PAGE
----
The 5th Circuit issued its opinion on the Fisher case on January 18, 2011 where it also upheld UT’s admissions program. The Circuit Court answered the question of whether UT had taken a serious, good faith consideration before resorting to using race as a factor in admissions decisions.
The Circuit Court took a more in depth look at Texas’s Top Ten Percent Law, acknowledging its origins as a law created to increase minority enrollment into universities. The Circuit Court found that “if the Top Ten Percent Law were able to serve the University’s interests ‘about as well’ as a race-conscious admission, without differentiating between students on the basis of race, then it would render UT’s current admissions program unconstitutional.” The reason for why the Circuit Court did not find that the Top Ten Percent Law worked “about as well” as a race-conscious admissions program was because it did not “perform well in the pursuit of the diversity Grutter endorsed.” The Circuit Court recognized that while the Top Ten Percent Law did increase overall minority enrollment, the students were clustered in certain programs, which the Circuit Court thought limited the beneficial effects of educational diversity. Thus, a holistic review approach, such as the one in Grutter, could help solve this problem, but the Top Ten Percent Law, by itself, could not.
The Circuit Court also determined that while the Top Ten Percent Law had increased minority enrollment, critical mass had not yet been reached. This was in part because of how diverse Hispanic and African American students could be when they came from different backgrounds and “a university must be sensitive to important distinctions within these broad groups.” Furthermore, while increased minority enrollment into UT had occurred, individual classrooms were not seeing as much diversity, and the Circuit Court thought that UT was allowed to use race-conscious admissions measures in order to obtain the full educational benefits of diversity.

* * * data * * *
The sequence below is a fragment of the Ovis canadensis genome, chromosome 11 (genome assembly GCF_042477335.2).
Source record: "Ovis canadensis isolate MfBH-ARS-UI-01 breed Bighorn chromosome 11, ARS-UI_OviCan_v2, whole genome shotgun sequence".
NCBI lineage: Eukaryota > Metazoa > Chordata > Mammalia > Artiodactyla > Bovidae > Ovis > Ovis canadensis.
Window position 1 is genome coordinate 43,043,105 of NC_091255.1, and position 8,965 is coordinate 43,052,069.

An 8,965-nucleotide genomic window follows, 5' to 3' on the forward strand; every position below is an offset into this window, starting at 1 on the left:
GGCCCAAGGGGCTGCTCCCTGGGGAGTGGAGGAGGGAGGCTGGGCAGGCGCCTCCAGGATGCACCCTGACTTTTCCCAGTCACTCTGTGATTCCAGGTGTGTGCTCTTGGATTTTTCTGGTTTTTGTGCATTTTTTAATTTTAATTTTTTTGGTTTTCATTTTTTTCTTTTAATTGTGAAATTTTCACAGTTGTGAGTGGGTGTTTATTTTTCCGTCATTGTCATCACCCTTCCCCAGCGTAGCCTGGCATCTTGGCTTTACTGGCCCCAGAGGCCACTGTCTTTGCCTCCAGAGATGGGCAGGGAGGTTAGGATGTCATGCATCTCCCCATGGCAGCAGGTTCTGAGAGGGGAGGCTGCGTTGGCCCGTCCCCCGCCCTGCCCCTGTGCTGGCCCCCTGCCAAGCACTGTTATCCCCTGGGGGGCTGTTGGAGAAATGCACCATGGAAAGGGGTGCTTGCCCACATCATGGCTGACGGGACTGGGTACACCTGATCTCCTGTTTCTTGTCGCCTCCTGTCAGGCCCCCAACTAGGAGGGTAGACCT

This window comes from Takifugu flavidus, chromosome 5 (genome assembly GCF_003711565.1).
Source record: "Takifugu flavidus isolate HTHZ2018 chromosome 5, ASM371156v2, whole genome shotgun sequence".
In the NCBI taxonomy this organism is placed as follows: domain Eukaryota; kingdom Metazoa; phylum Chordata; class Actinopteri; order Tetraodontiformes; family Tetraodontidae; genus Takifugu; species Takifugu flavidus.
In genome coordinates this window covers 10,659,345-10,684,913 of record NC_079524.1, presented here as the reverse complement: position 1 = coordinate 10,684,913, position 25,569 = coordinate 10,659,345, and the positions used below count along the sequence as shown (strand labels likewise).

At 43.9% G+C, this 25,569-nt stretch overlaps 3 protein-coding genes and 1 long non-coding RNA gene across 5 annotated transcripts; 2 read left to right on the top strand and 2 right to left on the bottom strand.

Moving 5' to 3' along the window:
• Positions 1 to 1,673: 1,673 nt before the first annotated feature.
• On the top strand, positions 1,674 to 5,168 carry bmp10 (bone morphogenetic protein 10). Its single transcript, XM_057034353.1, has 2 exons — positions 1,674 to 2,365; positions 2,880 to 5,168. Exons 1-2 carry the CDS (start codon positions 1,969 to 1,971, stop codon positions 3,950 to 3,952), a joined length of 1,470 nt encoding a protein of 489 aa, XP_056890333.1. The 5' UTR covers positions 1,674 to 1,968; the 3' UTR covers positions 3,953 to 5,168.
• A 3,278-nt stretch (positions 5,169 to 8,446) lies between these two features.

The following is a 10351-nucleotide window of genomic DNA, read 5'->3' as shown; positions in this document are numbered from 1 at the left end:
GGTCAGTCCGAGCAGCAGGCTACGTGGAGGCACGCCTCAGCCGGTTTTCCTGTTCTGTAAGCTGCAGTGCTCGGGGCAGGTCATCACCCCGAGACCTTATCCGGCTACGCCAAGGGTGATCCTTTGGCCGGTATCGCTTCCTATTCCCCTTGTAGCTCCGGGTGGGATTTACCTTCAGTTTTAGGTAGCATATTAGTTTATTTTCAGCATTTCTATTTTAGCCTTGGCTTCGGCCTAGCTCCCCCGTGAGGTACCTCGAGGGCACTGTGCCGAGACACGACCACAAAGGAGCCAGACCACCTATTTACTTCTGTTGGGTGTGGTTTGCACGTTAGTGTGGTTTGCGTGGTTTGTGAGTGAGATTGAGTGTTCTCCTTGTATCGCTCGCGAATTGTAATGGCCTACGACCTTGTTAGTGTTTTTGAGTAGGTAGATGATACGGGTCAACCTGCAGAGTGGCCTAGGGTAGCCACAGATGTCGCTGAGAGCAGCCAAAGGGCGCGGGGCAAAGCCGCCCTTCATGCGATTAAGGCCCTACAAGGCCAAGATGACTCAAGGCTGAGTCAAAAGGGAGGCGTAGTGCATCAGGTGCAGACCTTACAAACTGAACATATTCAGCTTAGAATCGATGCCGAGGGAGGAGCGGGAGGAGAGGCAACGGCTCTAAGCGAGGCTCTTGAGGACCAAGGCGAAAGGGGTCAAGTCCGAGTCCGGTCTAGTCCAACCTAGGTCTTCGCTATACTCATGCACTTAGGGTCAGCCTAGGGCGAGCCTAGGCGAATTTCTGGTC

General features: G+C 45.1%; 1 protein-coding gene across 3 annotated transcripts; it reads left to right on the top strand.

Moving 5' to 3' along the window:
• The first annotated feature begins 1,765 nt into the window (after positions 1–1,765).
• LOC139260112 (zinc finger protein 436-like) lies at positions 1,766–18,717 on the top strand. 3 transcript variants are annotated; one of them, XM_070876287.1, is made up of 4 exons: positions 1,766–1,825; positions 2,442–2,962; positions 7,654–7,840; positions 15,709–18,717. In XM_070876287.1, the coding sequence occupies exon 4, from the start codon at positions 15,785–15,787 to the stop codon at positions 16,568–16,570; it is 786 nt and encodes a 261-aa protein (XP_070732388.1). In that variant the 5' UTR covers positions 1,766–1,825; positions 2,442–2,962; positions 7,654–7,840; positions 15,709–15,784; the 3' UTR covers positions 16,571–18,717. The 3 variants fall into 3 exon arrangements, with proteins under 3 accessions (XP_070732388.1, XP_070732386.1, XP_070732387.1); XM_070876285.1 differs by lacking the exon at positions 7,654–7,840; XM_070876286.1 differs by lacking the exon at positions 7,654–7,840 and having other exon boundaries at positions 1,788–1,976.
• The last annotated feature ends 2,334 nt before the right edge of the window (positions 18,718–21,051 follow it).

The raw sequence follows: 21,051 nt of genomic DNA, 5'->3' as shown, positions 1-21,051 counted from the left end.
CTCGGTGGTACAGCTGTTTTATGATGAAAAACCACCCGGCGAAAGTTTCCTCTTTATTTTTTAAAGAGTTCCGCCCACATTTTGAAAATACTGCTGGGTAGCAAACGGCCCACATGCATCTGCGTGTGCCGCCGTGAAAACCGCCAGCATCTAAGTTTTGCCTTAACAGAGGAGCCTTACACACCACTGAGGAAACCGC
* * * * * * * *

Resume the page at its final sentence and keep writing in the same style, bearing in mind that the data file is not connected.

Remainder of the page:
Thus the 5th Circuit upheld UT’s admissions program, and on September 15, 2011 a petition for writ of certiorari was filed to the U.S. Supreme Court.
Oral arguments were heard on October 10, 2012 and the Court issued its opinion on June 24, 2013. The majority opinion was written by Justice Kennedy with Justices Scalia and Thomas writing concurrences, Justice Ginsburg wrote a dissent, and Justice Kagan did not take part given her prior involvement in the case while Solicitor General.
The Court ultimately remanded the case to the 5th Circuit saying that the 5th Circuit had erred in holding that “petitioner could challenge only ‘whether [the University’s] decision to reintroduce race as a factor in admissions was made in good faith.” The Court stressed that “Grutter made clear that racial ‘classifications are constitutional only if they are narrowly tailored to further compelling governmental interests.’” Thus UT could be allowed to use race as a consideration in its admissions process, but if it chose to do so it would have to survive strict scrutiny analysis.
The Court never reached the merits of the case as the entire opinion dealt with how the Fifth Circuit did not properly analyze UT’s admissions program under strict scrutiny analysis, and thus remanded the case to the Fifth Circuit for further proceedings consistent with the Supreme Court opinion.